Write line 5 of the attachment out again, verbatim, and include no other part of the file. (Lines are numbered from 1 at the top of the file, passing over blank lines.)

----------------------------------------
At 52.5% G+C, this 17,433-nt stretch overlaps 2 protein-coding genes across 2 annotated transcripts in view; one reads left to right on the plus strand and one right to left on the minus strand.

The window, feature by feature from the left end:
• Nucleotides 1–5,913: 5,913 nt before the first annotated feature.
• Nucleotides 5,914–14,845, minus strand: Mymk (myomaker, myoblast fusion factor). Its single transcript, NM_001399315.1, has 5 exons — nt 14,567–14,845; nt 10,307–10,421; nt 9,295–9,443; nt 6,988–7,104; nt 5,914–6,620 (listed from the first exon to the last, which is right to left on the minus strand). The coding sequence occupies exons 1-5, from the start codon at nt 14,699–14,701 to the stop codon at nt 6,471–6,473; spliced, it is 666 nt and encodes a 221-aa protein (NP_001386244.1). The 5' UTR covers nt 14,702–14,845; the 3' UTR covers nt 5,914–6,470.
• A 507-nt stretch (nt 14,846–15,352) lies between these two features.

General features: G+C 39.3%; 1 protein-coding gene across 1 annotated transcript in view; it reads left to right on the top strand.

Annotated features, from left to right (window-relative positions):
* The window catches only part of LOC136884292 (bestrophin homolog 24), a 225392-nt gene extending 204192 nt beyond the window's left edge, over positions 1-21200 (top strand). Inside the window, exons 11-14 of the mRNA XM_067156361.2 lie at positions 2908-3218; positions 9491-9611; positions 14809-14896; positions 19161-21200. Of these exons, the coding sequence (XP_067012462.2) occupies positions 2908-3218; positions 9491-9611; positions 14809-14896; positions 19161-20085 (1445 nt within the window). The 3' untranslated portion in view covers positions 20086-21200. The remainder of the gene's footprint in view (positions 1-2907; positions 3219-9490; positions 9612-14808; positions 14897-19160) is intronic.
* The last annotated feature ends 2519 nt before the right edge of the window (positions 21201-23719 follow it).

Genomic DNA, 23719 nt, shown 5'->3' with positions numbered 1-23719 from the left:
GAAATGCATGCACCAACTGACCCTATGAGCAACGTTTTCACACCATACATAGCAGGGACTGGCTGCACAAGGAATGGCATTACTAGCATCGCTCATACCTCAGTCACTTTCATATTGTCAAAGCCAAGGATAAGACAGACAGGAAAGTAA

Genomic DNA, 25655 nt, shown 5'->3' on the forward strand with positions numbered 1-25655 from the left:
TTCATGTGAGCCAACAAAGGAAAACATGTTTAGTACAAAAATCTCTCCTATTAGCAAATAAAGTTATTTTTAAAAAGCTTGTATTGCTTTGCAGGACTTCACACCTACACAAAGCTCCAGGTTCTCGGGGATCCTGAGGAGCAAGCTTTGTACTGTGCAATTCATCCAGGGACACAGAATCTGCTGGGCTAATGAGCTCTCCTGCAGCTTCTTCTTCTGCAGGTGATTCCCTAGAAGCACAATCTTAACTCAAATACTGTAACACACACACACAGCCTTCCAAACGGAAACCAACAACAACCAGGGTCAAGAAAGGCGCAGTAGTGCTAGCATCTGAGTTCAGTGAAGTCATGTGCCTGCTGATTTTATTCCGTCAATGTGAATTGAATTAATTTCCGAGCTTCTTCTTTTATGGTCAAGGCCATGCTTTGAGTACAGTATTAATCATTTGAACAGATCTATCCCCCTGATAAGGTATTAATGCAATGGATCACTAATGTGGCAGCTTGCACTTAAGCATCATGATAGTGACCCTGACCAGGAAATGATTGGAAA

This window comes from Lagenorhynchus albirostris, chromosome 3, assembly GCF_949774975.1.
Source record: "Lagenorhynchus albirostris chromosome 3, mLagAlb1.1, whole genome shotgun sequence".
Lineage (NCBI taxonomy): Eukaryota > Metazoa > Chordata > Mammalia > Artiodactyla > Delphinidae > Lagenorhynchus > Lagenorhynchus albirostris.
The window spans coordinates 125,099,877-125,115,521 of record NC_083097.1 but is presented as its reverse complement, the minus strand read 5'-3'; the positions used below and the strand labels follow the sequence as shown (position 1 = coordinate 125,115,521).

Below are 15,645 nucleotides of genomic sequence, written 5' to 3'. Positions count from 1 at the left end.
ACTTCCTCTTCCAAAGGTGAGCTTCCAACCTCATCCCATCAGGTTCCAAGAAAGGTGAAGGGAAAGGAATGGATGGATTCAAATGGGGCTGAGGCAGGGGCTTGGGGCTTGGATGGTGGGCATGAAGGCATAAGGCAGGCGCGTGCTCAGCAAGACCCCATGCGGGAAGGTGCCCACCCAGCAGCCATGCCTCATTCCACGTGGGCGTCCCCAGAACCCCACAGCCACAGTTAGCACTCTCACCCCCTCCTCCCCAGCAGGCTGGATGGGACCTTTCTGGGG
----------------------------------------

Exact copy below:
• A 507-nt stretch (nt 14,846–15,352) lies between these two features.